It happened in the coffee shop, I have a small wound in my ear. I used a tissue to clean the wound and observed that there was a little blood on the tissue. Then, waitress throw tissue in the glass cup
I don’t make sure that the waitress throws the tissue into the trash can before washing it. I’m scared that she didn’t wash it carefully with soap. Whether it can be spreaded virus Hepatitis B into another customer who use this glass cup?
I get hepatitis B chronic from my mother. Currently, my viral load is 123.000.000 IU/ml
I read reference document that decribe: In 1946, John Neefe and co-worker trial fed orally pool serum hepatits and failed to induce the disease in any of ten normal volunteers
I am not sure how much blood we are talking about here. But having a viral load of 123 million copies makes you more likely to infect others. My advice to you will be to take extra care where you leave blood behind. Do you know why you are not on treatment with such a higher viral load?
I hope this is helpful. Bansah1
Because I was infected from birth so I get chronic hepatitis B.
I did examinated hepatitis last year, all parameter is normal ( ALT, AST, GGT and Fibroscan F0) but HBV DNA 123 milion IU/ml, Doctor said need to monitoring every 6 month and no need therapy.
But In 2019 , I did test HBV DNA and got result 1,5 Bilion IU/ml. I dont know why different between two time examination.
I think both also good center with ISO 15189 standar. I trust results of them.
I worry whether it can be spread to another and help me assement risk infection
Thank a lot
I understand your liver function tests were normal, but the viral load is very high. This makes you likely to infect others. The higher the viral load the higher the likelihood of being able to infect others. I won’t be surprised that some providers will treat you because of your viral load. I hope this is helpful. Bansah1
I’d be surprised if there was a transmission from this. Most complex biological entities (such as a virus) tend not to like being in pure water (I presume the cup held water). The osmotic pressures and lack of divalent cations in the solution can cause lots of problems with biological structures that have not evolved to deal with it (HBV has not). That being said, HBV is remarkably tough and would retain infectivity for at least the time the time it took the waitress to process the used cup. Washing it would remove the trace HBV in it rather efficiently. Plus, the trace of HBV remaining on the cup when the waitress handled it would have to have come in contact with a cut in her skin, another unlikely event. So although the risk is not zero, it is likely exceptionally low.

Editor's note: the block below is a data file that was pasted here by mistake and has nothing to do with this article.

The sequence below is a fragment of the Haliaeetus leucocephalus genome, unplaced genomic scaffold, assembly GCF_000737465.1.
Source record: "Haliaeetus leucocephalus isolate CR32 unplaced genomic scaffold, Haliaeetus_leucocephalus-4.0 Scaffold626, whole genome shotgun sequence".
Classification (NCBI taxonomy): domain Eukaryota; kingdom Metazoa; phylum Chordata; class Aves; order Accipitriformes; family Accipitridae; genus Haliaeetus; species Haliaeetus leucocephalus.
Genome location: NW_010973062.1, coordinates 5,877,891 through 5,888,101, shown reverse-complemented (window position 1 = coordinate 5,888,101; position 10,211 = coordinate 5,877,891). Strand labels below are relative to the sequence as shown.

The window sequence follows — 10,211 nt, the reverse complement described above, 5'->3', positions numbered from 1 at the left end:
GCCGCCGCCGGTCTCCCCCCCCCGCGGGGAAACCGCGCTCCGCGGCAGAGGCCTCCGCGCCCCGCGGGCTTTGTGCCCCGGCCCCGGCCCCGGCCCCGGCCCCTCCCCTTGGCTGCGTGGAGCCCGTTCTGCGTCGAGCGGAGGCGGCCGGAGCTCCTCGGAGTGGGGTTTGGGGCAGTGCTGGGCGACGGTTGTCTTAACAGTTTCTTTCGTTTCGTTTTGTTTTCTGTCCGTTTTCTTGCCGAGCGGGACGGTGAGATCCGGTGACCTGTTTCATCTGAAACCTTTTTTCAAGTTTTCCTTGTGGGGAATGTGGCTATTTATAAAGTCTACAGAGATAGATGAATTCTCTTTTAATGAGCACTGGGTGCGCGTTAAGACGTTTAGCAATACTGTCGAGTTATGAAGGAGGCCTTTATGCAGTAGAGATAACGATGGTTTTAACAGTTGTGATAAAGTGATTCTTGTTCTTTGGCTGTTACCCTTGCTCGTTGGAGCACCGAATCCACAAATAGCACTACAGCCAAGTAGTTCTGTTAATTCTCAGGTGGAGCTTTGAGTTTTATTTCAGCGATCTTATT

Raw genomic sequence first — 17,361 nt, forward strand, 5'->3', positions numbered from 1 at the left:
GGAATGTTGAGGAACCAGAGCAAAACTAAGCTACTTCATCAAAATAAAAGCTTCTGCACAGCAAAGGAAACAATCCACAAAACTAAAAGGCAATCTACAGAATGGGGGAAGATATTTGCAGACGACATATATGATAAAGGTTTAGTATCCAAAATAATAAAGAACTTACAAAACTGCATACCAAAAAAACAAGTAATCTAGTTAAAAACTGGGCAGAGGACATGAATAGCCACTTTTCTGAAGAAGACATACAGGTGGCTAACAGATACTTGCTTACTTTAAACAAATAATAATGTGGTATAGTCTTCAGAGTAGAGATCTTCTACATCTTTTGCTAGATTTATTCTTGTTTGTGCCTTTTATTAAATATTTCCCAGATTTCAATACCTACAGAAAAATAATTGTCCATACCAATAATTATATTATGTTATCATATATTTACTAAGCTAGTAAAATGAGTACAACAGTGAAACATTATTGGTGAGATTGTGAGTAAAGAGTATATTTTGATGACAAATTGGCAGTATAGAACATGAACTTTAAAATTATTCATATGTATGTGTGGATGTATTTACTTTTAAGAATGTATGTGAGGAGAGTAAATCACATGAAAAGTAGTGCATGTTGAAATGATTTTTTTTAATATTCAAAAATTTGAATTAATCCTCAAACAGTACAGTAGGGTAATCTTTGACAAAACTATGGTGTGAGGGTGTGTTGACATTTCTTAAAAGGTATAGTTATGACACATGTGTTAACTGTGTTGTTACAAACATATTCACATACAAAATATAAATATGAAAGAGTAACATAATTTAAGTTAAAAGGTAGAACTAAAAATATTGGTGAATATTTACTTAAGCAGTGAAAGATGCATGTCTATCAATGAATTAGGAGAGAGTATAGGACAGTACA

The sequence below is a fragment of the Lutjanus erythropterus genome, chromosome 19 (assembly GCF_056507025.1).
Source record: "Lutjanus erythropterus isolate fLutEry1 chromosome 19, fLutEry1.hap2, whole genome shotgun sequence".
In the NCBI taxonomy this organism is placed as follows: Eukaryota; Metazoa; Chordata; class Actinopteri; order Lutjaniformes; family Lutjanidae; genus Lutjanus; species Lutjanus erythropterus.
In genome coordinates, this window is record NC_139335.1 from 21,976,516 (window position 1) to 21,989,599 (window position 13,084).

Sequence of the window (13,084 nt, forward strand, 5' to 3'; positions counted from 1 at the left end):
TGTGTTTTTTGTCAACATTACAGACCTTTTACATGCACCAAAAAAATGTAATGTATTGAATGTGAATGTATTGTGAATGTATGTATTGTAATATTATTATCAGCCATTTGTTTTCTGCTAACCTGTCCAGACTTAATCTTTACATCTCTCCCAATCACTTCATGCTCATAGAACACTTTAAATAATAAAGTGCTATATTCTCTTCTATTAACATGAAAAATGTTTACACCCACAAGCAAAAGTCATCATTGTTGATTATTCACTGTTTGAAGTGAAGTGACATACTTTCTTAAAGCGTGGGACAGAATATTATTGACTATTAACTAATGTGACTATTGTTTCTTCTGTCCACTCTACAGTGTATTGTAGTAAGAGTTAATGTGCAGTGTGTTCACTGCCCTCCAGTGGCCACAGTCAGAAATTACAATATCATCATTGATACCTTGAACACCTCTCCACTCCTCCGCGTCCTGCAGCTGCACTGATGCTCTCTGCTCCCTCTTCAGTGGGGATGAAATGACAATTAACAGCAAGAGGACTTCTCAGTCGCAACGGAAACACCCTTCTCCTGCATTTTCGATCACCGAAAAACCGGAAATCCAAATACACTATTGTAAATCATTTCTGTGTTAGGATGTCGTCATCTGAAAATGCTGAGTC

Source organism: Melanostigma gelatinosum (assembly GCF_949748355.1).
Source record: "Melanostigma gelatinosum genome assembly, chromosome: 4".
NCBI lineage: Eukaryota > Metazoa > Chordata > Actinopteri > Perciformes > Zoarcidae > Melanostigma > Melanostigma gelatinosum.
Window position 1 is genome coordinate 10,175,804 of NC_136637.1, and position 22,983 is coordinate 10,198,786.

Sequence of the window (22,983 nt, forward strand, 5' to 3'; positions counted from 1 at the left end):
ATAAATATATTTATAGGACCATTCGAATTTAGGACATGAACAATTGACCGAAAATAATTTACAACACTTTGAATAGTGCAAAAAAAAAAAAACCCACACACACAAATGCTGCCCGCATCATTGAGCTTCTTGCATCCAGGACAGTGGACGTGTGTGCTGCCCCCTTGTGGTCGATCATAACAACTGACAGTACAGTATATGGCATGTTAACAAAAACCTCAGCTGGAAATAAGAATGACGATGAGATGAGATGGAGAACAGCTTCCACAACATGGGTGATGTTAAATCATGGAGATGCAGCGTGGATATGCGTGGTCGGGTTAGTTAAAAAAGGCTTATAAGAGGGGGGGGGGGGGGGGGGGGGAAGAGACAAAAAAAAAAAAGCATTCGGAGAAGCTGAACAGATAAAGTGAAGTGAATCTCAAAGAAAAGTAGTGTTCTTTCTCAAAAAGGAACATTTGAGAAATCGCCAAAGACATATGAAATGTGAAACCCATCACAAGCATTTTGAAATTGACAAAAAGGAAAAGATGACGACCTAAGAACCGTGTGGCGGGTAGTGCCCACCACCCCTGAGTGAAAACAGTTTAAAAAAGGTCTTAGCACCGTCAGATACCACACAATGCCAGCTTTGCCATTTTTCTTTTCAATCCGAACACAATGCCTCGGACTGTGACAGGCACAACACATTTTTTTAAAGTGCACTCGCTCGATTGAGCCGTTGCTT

Thanks your answer
According to what you said, after waitress process the used cup and fill new water in this cup to service for another people. Very low concentrations of residual virus in cup and virus are inactivated immediately before another person drinks it, that right?
Yes, detergents are very good at inactivating hepatitis B (see discussion in other threads: Inactivating Hep B), so washing in soapy water will inactivate the vast majority of the small amount of Hep B (if any) that has inadvertently been left on the cup. Thus, the risk of transmission through this method is very low.
So, if she does not process it with soap, instead of only wash by water, that mean ability transmittion virus more high?
This issue has made me think a lot these past few days. I’m afraid it could infect others and this is very unfortunate.
You cannot control what others do. It is expected in all restaurants that reusable items such as a cup are thoroughly washed prior to being used again, so please place your mind at ease. You did nothing wrong and the risk to others is extremely low.
I completely agree with @john.tavis here. We as people living with Hepatitis B cannot and should not bear all the responsibility and blame for any potential transmission. If you have reasonably carried out all the precautions you can, that should be enough.
Just as motorists and pedestrians share responsibility for road safety, so too does society as a whole share responsibility for limiting HBV infections. Those without Hepatitis B should be vaccinated, and take care to limit their exposure to blood exchange.
In any case, not treating cutlery and cups with soap is a serious food safety issue and more likely to transmit faecal-oral infections (e.g., norovirus) more than it is likely to transmit HBV.
Hope this helps,